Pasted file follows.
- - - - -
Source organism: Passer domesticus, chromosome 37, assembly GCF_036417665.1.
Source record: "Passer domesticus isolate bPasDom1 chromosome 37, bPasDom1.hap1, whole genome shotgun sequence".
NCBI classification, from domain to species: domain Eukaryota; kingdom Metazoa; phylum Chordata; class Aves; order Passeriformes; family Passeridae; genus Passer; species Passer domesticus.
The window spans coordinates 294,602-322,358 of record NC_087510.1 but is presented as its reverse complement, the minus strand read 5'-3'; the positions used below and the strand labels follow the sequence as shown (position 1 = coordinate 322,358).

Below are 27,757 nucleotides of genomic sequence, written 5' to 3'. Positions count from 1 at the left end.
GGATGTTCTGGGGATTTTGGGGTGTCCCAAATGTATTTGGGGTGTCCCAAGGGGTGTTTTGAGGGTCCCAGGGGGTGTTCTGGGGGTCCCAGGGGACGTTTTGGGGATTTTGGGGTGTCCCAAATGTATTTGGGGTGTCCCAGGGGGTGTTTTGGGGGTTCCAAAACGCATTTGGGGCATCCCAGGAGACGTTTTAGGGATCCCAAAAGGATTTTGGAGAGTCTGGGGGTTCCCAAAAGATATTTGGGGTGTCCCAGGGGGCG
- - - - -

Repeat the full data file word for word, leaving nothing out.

Source organism: Passer domesticus, chromosome 37, assembly GCF_036417665.1.
Source record: "Passer domesticus isolate bPasDom1 chromosome 37, bPasDom1.hap1, whole genome shotgun sequence".
NCBI classification, from domain to species: domain Eukaryota; kingdom Metazoa; phylum Chordata; class Aves; order Passeriformes; family Passeridae; genus Passer; species Passer domesticus.
The window spans coordinates 294,602-322,358 of record NC_087510.1 but is presented as its reverse complement, the minus strand read 5'-3'; the positions used below and the strand labels follow the sequence as shown (position 1 = coordinate 322,358).

Below are 27,757 nucleotides of genomic sequence, written 5' to 3'. Positions count from 1 at the left end.
GGATGTTCTGGGGATTTTGGGGTGTCCCAAATGTATTTGGGGTGTCCCAAGGGGTGTTTTGAGGGTCCCAGGGGGTGTTCTGGGGGTCCCAGGGGACGTTTTGGGGATTTTGGGGTGTCCCAAATGTATTTGGGGTGTCCCAGGGGGTGTTTTGGGGGTTCCAAAACGCATTTGGGGCATCCCAGGAGACGTTTTAGGGATCCCAAAAGGATTTTGGAGAGTCTGGGGGTTCCCAAAAGATATTTGGGGTGTCCCAGGGGGCG